A survey of articles on the effectiveness of dependent eligibility audits show employers, on average, find between 4-8% of current participants ineligible for their healthcare plan coverage. In some cases, ineligible dependents constituted for 15% of the dependents receiving health care benefits. The average cost per ineligible dependent to the employer is between $3,500 and $4,500 per year.
Besides the obvious cost savings to the employer, what benefits come from auditing health plan participants? A major secondary reason for dependent participant review is compliance and fiduciary responsibility. ERISA and Sarbanes-Oxley require plan fiduciaries to ensure compliance with the plan rules. Ensuring the plan only covers eligible participants also ultimately saves all eligible participants when fraud or mistaken eligibility is uncovered. Reduction of excess premium sharing will save other employees money. This should be clearly communicated to employees.
So how do most ineligible dependents find their way onto health plans?
· Many are ex-spouses that never come off the plans after divorces are finalized.
· Children that “age out” of plan coverage. Currently children are eligible up to age 26 regardless of whether they are in school or not. Sometimes this is the result of clerical errors, sometimes just “forgetfulness.”
· “Spouses” that do not have legal marriage certificates.
· Dependents that should never have been put on the health plan to begin with such as grandchildren and extended family dependents.
· Adult dependents with access to their own group healthcare.
Verification of eligible dependent status follows a procedure that starts with communications with key management and then the employees themselves.
Employees are asked to present documentation proving their dependents’ status as eligible. This will include birth and marriage certificates, divorce agreements, and other documents of proof.
Expect and plan to address some sensitive situations such as executives with ineligible dependents – remind them ERISA puts a legal fiduciary duty on the plan sponsors and administrators to ensure plan compliance. Good deeds often do not go unpunished, and employees may have some situations that pull at the heartstrings. Should an amnesty period be given to clean this up, or will the employer expect re-payment for premiums wrongly paid in the past?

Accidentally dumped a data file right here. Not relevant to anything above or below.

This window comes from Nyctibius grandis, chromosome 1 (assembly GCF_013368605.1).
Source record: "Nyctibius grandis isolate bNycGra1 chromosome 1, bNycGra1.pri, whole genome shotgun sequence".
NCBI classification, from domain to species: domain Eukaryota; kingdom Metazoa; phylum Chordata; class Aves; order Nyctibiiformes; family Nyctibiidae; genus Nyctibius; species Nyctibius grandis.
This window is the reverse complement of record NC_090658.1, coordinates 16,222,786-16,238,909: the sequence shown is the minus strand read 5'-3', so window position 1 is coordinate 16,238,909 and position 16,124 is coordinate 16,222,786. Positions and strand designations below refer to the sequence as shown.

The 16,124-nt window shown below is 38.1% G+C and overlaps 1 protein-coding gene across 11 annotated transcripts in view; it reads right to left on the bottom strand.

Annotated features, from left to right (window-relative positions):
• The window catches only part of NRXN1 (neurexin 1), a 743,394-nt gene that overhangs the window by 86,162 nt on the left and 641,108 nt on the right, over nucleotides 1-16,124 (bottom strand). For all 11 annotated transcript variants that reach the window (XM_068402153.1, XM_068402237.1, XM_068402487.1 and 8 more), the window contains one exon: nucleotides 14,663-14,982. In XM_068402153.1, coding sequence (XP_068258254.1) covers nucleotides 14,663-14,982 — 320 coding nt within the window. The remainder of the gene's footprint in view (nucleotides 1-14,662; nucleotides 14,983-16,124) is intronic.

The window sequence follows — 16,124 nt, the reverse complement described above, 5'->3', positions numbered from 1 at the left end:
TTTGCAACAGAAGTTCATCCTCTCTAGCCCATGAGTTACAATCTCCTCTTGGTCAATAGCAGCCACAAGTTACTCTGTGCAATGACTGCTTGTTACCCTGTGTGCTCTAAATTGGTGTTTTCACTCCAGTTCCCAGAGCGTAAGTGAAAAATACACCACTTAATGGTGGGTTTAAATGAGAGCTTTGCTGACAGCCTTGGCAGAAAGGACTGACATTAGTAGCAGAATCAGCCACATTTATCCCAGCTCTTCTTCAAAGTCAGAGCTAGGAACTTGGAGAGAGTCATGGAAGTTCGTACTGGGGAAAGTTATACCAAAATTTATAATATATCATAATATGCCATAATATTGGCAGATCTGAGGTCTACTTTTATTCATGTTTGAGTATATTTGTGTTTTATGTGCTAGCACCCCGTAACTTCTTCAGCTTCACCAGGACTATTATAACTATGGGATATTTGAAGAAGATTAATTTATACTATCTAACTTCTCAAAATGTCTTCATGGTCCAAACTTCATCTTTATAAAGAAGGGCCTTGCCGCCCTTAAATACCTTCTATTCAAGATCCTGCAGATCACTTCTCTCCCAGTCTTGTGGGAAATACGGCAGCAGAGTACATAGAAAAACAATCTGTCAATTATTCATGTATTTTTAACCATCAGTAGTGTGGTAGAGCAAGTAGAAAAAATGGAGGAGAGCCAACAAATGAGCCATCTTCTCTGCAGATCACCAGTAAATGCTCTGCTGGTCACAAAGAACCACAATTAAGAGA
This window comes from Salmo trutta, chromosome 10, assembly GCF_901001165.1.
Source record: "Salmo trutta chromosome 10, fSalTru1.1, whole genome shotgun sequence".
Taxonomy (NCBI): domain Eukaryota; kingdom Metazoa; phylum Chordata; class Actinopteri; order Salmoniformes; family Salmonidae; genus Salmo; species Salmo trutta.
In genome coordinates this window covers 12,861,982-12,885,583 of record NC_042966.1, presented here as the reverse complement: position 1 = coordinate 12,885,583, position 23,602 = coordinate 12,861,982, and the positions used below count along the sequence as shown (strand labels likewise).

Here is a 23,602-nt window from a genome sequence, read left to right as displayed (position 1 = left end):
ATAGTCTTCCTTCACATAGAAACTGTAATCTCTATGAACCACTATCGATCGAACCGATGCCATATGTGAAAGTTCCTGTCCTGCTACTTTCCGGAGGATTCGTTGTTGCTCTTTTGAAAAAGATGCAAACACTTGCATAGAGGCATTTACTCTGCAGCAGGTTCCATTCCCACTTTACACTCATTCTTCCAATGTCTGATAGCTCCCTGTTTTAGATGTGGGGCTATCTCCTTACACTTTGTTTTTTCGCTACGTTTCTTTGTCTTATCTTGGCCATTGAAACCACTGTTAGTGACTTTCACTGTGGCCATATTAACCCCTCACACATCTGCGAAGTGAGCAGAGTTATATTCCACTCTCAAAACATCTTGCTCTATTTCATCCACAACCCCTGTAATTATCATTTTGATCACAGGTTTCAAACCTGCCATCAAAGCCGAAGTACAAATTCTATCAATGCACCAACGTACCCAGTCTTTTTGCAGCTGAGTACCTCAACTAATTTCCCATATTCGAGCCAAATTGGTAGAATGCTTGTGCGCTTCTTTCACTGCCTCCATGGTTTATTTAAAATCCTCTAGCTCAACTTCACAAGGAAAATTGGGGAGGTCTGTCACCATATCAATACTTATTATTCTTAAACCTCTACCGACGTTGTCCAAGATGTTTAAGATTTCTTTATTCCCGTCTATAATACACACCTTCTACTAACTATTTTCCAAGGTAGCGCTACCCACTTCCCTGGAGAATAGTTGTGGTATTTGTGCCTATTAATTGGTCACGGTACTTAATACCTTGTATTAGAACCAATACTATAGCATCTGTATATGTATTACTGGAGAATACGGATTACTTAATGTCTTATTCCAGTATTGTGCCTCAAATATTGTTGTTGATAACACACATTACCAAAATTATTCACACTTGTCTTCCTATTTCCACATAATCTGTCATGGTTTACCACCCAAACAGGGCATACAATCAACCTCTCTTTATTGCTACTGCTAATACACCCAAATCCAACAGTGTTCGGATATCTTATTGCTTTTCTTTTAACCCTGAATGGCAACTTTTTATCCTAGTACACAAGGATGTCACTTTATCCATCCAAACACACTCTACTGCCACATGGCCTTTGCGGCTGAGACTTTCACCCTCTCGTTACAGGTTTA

Dependent verification audits can be done internally; however, this will require a great deal of time and its very labor intensive. There will be a lot of calls from employees and others to handle, and there will be employee relations issues to deal with. There will also be a lot of documents going out and coming in for review. These need to be managed for volume and confidentiality.
Outsourcing this project, particularly the first time through allows the employer to be “neutral” in the face of some potentially upsetting circumstances. The outside audit service is experienced in handling communications, documentation handling and storage, ensures objective eligibility determination, and is experienced in answering the tough questions an audit may have to confront.
Sources: MRA Dependent Eligibility Audits - Worth the Investment! 3/1/2017; NYT Companies Crack Down on Defining Dependents in Benefit Plans 6/4/2010; Why Dependent Eligibility Audits Make Good Business “Cents” Kim Kapfer, Carrie Lopez, Dependent Eligibility Audits